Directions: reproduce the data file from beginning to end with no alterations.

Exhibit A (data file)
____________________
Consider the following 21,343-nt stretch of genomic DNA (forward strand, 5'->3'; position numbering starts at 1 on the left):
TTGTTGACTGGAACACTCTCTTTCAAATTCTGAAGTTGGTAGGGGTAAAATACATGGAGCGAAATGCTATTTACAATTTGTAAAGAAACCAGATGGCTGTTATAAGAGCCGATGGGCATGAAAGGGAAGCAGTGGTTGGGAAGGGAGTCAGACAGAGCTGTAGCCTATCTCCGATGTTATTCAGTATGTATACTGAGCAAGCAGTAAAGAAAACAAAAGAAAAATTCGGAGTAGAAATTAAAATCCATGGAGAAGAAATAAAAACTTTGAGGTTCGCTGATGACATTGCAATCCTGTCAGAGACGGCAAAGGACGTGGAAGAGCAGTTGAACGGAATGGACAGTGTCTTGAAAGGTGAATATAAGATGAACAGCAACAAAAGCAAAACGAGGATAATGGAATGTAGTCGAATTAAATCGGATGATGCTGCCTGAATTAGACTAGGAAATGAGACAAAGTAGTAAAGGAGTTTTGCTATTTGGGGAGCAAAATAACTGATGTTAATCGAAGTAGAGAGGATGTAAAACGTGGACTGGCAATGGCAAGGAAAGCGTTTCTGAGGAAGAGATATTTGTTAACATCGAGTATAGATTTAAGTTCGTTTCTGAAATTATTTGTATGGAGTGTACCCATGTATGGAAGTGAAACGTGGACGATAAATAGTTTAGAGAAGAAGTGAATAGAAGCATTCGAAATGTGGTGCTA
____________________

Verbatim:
Consider the following 21,343-nt stretch of genomic DNA (forward strand, 5'->3'; position numbering starts at 1 on the left):
TTGTTGACTGGAACACTCTCTTTCAAATTCTGAAGTTGGTAGGGGTAAAATACATGGAGCGAAATGCTATTTACAATTTGTAAAGAAACCAGATGGCTGTTATAAGAGCCGATGGGCATGAAAGGGAAGCAGTGGTTGGGAAGGGAGTCAGACAGAGCTGTAGCCTATCTCCGATGTTATTCAGTATGTATACTGAGCAAGCAGTAAAGAAAACAAAAGAAAAATTCGGAGTAGAAATTAAAATCCATGGAGAAGAAATAAAAACTTTGAGGTTCGCTGATGACATTGCAATCCTGTCAGAGACGGCAAAGGACGTGGAAGAGCAGTTGAACGGAATGGACAGTGTCTTGAAAGGTGAATATAAGATGAACAGCAACAAAAGCAAAACGAGGATAATGGAATGTAGTCGAATTAAATCGGATGATGCTGCCTGAATTAGACTAGGAAATGAGACAAAGTAGTAAAGGAGTTTTGCTATTTGGGGAGCAAAATAACTGATGTTAATCGAAGTAGAGAGGATGTAAAACGTGGACTGGCAATGGCAAGGAAAGCGTTTCTGAGGAAGAGATATTTGTTAACATCGAGTATAGATTTAAGTTCGTTTCTGAAATTATTTGTATGGAGTGTACCCATGTATGGAAGTGAAACGTGGACGATAAATAGTTTAGAGAAGAAGTGAATAGAAGCATTCGAAATGTGGTGCTA